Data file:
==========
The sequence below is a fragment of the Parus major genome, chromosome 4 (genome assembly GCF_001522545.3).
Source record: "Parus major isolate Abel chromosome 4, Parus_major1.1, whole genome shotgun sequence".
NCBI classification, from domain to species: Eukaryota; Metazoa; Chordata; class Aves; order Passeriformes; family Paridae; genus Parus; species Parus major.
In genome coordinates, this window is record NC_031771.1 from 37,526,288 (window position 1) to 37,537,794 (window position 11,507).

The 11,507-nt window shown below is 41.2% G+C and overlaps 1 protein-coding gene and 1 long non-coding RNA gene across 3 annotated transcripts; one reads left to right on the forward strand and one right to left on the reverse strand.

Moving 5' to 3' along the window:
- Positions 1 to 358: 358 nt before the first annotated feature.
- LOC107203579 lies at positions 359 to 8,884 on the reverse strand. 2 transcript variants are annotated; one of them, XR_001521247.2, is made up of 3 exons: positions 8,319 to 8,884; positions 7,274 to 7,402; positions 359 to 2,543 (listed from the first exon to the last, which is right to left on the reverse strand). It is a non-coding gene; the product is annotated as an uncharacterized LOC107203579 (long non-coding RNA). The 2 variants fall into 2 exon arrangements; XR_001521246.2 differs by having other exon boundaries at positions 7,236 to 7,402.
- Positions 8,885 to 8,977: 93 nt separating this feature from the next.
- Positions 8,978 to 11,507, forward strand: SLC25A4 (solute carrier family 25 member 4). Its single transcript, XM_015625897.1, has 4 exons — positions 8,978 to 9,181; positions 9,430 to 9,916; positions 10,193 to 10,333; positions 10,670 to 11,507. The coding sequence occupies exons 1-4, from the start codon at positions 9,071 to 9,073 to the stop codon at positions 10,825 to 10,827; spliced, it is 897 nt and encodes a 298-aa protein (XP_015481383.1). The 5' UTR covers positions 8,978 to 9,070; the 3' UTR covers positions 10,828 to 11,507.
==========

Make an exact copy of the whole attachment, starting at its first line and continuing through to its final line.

The sequence below is a fragment of the Parus major genome, chromosome 4 (genome assembly GCF_001522545.3).
Source record: "Parus major isolate Abel chromosome 4, Parus_major1.1, whole genome shotgun sequence".
NCBI classification, from domain to species: Eukaryota; Metazoa; Chordata; class Aves; order Passeriformes; family Paridae; genus Parus; species Parus major.
In genome coordinates, this window is record NC_031771.1 from 37,526,288 (window position 1) to 37,537,794 (window position 11,507).

The 11,507-nt window shown below is 41.2% G+C and overlaps 1 protein-coding gene and 1 long non-coding RNA gene across 3 annotated transcripts; one reads left to right on the forward strand and one right to left on the reverse strand.

Moving 5' to 3' along the window:
- Positions 1 to 358: 358 nt before the first annotated feature.
- LOC107203579 lies at positions 359 to 8,884 on the reverse strand. 2 transcript variants are annotated; one of them, XR_001521247.2, is made up of 3 exons: positions 8,319 to 8,884; positions 7,274 to 7,402; positions 359 to 2,543 (listed from the first exon to the last, which is right to left on the reverse strand). It is a non-coding gene; the product is annotated as an uncharacterized LOC107203579 (long non-coding RNA). The 2 variants fall into 2 exon arrangements; XR_001521246.2 differs by having other exon boundaries at positions 7,236 to 7,402.
- Positions 8,885 to 8,977: 93 nt separating this feature from the next.
- Positions 8,978 to 11,507, forward strand: SLC25A4 (solute carrier family 25 member 4). Its single transcript, XM_015625897.1, has 4 exons — positions 8,978 to 9,181; positions 9,430 to 9,916; positions 10,193 to 10,333; positions 10,670 to 11,507. The coding sequence occupies exons 1-4, from the start codon at positions 9,071 to 9,073 to the stop codon at positions 10,825 to 10,827; spliced, it is 897 nt and encodes a 298-aa protein (XP_015481383.1). The 5' UTR covers positions 8,978 to 9,070; the 3' UTR covers positions 10,828 to 11,507.